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Criticism | ‘Frontiers of the Universe’ season 2 is an interesting journey of self-discovery

After the tragic events of the previous season’s finale, the 2nd season of “ Frontiers of the Universe ” had a reputation to maintain – and some issues to work out: after all, HBO had presented us with a cohesive adaptation of the namesake saga. signed by Phillip Pullman and that it had already been brought to the cinema by a forgettable reinterpretation, except for brief moments. However, its narrative impalpability tarnished good intentions, using far more of a visual spectacle than a plot strong enough to transport viewers to the final episodes. Fortunately, the new cycle has shown itself ready to let go of the compelling mistakes of the past, betting on exploring a very expressive mythology and an explosive collision between multiple worlds.

After crossing the interdimensional divide opened by her own father, Lyra (Dafne Keen) decides to seek answers about the mystical dust that is spreading in the universes and which is considered one of the original sins by the dangerous magisterium, which her hunting for carrying an important weapon called an alethiometer. After all, Lyra is a smart and cunning young woman who has an undeniable ability to understand the hidden and metaphorical messages delivered by the object and thus poses a threat to the realm of terror, chaos and purge that religious commanders. wish to impose on all creatures. who dare to challenge their faith. But things don’t go as planned, and instead of finding clues about Dust, our heroine crosses paths with Will (Amir Wilson), a boy from the other Oxford who is also breaking through the veil. Both find themselves engulfed by the dangers of Cittàgazze, a vertical city abandoned at the mercy of deadly creatures known as Specters.

In a way, the plot gives a break to focus on character development. Jack Thorne, back to oversee the script, matures alongside the protagonists and supporting cast and invests more in questions of metaphysical self-discovery, which go beyond mere classic epic forays and seek the explanation of the world. It’s in this scenario that Will and Lyra, teenagers who still don’t understand all the evil in the world but have a traumatic emotional charge strong enough to make them think about the future, realize that nothing is happening. what it appears to be. Lyra, for example, deals with the lies that her father, Asriel (played by James McAvoy, who for some reason only appears in the last episode of the new season), and her mother, Marisa (played by the always fantastic Ruth Wilson), and doesn’t believe she can trust anyone again.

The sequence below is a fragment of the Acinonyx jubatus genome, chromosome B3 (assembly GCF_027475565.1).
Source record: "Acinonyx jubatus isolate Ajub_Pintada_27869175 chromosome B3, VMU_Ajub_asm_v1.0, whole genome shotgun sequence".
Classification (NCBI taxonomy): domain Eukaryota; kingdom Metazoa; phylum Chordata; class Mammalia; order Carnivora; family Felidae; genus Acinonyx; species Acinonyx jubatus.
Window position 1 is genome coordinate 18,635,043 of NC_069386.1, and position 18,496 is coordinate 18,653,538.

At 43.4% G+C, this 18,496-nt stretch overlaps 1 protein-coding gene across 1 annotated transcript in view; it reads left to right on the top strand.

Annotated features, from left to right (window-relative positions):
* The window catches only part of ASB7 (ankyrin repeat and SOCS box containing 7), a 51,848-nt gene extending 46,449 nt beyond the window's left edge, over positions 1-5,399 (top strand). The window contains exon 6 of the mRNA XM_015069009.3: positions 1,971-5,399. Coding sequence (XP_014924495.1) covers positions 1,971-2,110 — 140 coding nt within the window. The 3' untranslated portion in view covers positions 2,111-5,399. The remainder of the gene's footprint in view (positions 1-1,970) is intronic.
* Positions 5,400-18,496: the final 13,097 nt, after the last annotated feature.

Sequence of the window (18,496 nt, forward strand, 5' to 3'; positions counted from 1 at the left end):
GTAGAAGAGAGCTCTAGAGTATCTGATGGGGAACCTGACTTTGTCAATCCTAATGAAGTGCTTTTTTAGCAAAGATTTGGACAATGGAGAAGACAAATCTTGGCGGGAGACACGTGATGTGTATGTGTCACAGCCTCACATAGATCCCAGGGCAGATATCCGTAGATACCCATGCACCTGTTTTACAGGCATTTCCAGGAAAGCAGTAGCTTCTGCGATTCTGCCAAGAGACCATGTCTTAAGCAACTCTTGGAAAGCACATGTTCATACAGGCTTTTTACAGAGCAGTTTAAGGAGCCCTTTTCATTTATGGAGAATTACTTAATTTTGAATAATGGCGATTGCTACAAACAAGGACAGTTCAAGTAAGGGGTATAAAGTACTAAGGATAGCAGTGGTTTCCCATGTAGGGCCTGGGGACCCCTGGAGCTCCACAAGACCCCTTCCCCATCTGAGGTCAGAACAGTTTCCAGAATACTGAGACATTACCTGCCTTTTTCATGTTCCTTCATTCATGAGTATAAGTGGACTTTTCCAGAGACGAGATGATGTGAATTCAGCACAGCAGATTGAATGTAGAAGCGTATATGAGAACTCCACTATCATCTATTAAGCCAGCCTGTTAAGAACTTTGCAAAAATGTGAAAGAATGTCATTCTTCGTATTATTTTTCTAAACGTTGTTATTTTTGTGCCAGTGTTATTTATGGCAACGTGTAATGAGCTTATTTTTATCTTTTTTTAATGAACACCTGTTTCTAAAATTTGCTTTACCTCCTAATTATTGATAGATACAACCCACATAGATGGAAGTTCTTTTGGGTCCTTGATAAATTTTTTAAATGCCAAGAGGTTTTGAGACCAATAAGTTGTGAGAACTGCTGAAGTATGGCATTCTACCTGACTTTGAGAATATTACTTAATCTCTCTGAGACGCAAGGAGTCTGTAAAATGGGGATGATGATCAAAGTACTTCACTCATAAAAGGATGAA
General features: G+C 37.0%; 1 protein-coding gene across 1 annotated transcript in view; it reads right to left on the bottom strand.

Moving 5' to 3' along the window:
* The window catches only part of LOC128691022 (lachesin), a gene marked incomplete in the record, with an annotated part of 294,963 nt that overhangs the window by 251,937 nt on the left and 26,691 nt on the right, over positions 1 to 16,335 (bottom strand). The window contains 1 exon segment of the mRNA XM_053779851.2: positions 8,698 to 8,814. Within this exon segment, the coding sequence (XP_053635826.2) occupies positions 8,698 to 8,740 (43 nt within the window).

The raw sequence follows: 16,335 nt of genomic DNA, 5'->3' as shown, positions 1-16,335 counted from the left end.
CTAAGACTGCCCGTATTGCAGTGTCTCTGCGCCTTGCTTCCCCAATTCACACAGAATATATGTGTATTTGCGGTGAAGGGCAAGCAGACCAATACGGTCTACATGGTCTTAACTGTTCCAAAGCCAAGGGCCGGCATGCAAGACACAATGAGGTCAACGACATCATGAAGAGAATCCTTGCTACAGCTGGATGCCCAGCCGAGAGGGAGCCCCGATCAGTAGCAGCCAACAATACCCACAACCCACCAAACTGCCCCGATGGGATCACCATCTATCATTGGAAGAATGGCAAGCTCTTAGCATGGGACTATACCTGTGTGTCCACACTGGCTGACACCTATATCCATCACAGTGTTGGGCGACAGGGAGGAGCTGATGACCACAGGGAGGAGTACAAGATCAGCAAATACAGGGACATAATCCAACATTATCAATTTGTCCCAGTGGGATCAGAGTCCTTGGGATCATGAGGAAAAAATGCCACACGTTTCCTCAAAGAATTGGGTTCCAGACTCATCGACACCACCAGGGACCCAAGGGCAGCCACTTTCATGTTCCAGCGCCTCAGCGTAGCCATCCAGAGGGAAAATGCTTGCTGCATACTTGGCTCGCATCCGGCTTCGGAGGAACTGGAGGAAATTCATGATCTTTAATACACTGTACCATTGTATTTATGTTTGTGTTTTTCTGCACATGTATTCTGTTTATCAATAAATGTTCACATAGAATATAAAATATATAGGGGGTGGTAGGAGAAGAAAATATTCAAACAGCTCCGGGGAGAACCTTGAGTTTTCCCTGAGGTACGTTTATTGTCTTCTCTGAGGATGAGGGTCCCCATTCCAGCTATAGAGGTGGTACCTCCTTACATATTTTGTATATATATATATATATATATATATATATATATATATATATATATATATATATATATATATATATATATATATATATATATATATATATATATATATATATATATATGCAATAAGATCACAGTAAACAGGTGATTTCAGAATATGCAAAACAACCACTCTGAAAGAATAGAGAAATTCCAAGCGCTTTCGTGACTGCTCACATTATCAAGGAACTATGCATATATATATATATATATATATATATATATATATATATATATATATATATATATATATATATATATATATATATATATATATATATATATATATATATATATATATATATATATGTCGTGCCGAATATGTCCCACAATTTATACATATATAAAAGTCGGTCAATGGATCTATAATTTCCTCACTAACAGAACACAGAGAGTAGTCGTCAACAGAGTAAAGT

In other words, until the moment he meets Will. The dynamic between the two characters seems to deviate from the elaborations of the original writings and suffer from some pacing issues, perhaps because seven episodes don’t seem like enough to develop all that is needed. After some disagreements and disagreements, the two unite against something that is to come that foreshadows a war that cuts across distinctions between universes and will impact the lives of every being that inhabit the cosmos. Even with those clear sheets, Thorne, along with an incredible team of directors, delivers what one expects from a production of this caliber and keeps us stuck in twists and turns that unfold in the most unexpected way possible – like death. a high ranking member. teacher and some obligatory sacrifices to increase the complexity of personas.

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Will, for his part, suffers the trauma of having killed someone, even unintentionally, and hides from the bailiffs of his world while dealing with concerns about the vulnerable mother. Tribulations aside, like the fact that the mother is completely forgotten and without explanation, he reveals himself as the bearer of the subtle knife, a powerful object that tears the cracks between dimensions and has very powerful blades capable of killing n any creature, human or supernatural. Become an important part of the cataclysmic events, he emerges from his condition as a simple frightened British boy and transforms into a mighty warrior – and in search of his father.

As the series’ mythology expands (one of the plus points of Cycle Two), new characters appear to provide emotional and / or psychological support to the protagonists. Lyra is assisted by Serafina Pekkala (Ruta Gedmintas), witch and queen of Lake Enara who has sworn to protect her so that she fulfills her role of prophecy; in the distance, Lee Scoresby (Lin-Manuel Miranda) meets one of the last people who has yet to indulge in the oppression of the Magisterium to seek heroin – to be thrown out for no apparent justification; and Simone Kirby makes her debut as Dr. Mary Malone, a molecular physicist of Will’s world who engages with Lyra’s awe-inspiring knowledge of what she’s studied all of her life (only to soon find out she owes it. guide to his destiny).

“Frontiers of the Universe” has delivered a fun and improved season in recent weeks and set the stage for the third and final cycle with indescribable passion. Still with misunderstandings already visible in the show’s first year, we hope the final episodes bear fruit and honor the legacy Pullman left in his books.

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